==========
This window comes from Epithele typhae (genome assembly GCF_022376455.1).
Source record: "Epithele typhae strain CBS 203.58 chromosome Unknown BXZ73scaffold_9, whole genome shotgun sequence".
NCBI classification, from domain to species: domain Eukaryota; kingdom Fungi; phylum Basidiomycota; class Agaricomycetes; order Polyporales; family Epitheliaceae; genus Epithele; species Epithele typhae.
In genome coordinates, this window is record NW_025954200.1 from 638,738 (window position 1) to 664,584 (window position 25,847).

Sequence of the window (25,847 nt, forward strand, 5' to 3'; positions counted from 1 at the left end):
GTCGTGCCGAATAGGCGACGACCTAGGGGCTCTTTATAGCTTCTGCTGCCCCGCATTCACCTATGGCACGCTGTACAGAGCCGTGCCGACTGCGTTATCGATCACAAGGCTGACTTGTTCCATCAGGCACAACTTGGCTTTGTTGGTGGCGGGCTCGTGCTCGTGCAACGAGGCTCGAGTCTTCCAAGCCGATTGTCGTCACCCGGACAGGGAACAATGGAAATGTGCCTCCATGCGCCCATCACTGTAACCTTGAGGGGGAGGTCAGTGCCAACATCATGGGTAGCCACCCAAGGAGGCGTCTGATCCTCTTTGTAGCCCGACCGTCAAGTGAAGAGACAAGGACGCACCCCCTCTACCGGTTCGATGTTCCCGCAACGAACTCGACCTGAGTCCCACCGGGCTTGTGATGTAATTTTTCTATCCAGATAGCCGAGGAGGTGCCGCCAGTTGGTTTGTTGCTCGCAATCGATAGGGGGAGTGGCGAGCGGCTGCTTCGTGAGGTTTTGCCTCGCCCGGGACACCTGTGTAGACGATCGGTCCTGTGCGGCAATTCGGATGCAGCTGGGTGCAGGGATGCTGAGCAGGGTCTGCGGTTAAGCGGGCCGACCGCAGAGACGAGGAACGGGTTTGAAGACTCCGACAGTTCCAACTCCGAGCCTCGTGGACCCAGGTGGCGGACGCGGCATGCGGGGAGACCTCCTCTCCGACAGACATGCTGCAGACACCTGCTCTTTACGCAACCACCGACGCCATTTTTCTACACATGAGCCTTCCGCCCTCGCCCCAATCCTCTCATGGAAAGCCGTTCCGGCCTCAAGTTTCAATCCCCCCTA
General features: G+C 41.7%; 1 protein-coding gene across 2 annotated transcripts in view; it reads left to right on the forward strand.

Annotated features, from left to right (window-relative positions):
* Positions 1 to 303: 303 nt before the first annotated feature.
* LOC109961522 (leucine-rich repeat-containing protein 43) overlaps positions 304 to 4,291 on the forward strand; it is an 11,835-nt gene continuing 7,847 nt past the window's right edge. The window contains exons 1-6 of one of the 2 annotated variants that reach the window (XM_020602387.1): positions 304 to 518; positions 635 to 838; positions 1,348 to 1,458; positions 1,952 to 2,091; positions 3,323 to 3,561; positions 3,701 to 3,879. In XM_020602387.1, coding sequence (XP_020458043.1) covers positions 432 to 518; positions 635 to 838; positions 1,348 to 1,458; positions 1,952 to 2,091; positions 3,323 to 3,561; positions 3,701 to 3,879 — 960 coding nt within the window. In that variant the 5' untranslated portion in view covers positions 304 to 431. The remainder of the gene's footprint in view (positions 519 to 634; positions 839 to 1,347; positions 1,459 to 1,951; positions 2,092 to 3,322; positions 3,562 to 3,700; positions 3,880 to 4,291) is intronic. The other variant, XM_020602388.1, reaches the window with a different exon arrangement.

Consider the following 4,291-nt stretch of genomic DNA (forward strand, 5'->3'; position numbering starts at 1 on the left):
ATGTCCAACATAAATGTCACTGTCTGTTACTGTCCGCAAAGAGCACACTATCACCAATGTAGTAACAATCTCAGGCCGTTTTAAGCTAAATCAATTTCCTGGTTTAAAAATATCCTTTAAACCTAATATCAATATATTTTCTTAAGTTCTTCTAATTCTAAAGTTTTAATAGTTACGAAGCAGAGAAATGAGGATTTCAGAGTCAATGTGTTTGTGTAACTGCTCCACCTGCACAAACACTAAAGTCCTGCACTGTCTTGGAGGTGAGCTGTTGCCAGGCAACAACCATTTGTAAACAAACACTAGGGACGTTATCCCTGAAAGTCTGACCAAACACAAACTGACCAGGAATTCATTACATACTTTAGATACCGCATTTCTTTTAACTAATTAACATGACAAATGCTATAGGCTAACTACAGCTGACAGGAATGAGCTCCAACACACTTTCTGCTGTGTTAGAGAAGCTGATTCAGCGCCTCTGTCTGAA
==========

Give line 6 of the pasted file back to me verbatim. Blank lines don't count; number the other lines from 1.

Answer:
GTCGTGCCGAATAGGCGACGACCTAGGGGCTCTTTATAGCTTCTGCTGCCCCGCATTCACCTATGGCACGCTGTACAGAGCCGTGCCGACTGCGTTATCGATCACAAGGCTGACTTGTTCCATCAGGCACAACTTGGCTTTGTTGGTGGCGGGCTCGTGCTCGTGCAACGAGGCTCGAGTCTTCCAAGCCGATTGTCGTCACCCGGACAGGGAACAATGGAAATGTGCCTCCATGCGCCCATCACTGTAACCTTGAGGGGGAGGTCAGTGCCAACATCATGGGTAGCCACCCAAGGAGGCGTCTGATCCTCTTTGTAGCCCGACCGTCAAGTGAAGAGACAAGGACGCACCCCCTCTACCGGTTCGATGTTCCCGCAACGAACTCGACCTGAGTCCCACCGGGCTTGTGATGTAATTTTTCTATCCAGATAGCCGAGGAGGTGCCGCCAGTTGGTTTGTTGCTCGCAATCGATAGGGGGAGTGGCGAGCGGCTGCTTCGTGAGGTTTTGCCTCGCCCGGGACACCTGTGTAGACGATCGGTCCTGTGCGGCAATTCGGATGCAGCTGGGTGCAGGGATGCTGAGCAGGGTCTGCGGTTAAGCGGGCCGACCGCAGAGACGAGGAACGGGTTTGAAGACTCCGACAGTTCCAACTCCGAGCCTCGTGGACCCAGGTGGCGGACGCGGCATGCGGGGAGACCTCCTCTCCGACAGACATGCTGCAGACACCTGCTCTTTACGCAACCACCGACGCCATTTTTCTACACATGAGCCTTCCGCCCTCGCCCCAATCCTCTCATGGAAAGCCGTTCCGGCCTCAAGTTTCAATCCCCCCTA